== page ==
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on 30 September 1996
If the price of a book depended on the richness of the writing, and the complexity of the characters and plot, no library in the world would have been able to afford this book. I have also read _The Shipping News_ by E. Annie Proulx, which won the 1994 Pulitzer Prize. This book won the Pen/Faulkner Award. And no wonder. Both books are extraordinary, but I think I liked this one better.

Here Proulx introduces us to the Blood family, a group of people who are so oddly timeless that they could just as well have lived prehistorically as during the latter part of this century. Their lives are grueling, nearly devoid of love and affection, and they doggedly accept this fate as if nothing else existed in the world. They move through their worlds, leaving no mark, and yet there is a fascination with them, as if they were the movers and shakers of the country. This is entirely due to some of the best writing that has ever been committed to paper. What is even more extraordinary is that this is Proulx's first novel.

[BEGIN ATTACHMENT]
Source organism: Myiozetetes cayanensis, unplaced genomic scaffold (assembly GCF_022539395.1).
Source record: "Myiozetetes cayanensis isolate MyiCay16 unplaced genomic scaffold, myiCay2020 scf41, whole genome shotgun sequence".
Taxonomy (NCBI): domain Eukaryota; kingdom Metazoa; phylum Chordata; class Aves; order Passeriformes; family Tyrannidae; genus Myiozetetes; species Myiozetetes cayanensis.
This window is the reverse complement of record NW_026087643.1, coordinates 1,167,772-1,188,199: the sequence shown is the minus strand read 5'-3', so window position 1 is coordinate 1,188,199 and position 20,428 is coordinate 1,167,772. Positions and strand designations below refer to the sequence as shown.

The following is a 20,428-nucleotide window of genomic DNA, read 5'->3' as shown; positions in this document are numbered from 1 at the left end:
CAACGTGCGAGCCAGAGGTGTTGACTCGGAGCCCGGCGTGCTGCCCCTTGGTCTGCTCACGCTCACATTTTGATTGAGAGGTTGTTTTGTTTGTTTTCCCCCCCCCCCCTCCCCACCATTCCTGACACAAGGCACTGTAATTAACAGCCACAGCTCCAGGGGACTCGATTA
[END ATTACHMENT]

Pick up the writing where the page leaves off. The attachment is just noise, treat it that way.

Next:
All I can say is, read this book--it'll knock your socks off.
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on 29 July 1999
Proulx is an amazing writer, and I was deeply drawn to her characters. Having grown up in a small town in New Hampshire, the Blood's saga was a little too familiar-accidents, lost love, cold family relationships, and the loss of the simplicity of a past age(which was actually never all that simple). While I appreciated her talent, this story was just so bleak, that I had to put it down for days before I was compelled to pick it up again.
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on 16 December 1998
In a way there's a body and a perpetrator and a thriller plot somewhere, but this is very much secondary to cracking novel about people and place. The book has a terrific feeling for the insignificant small bits that make up the US's Big Country.
We never really know the dead person. The bigger tragedy is the events that happen to the killer and his family members over the years that follow, often in isolation. The postcards device itself, is damn clever.
Read The Shipping News? Yes. Liked it? Read this.
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on 19 July 1997
First I read Shipping News and I was astonished. Then I read Postcards and I was amazed. Then I read Accordion Crimes and I fell on my knees and raised my face to the sky and thanked the Universe for being alive in the days when E. Annie Proulx is alive and writing. Bravo!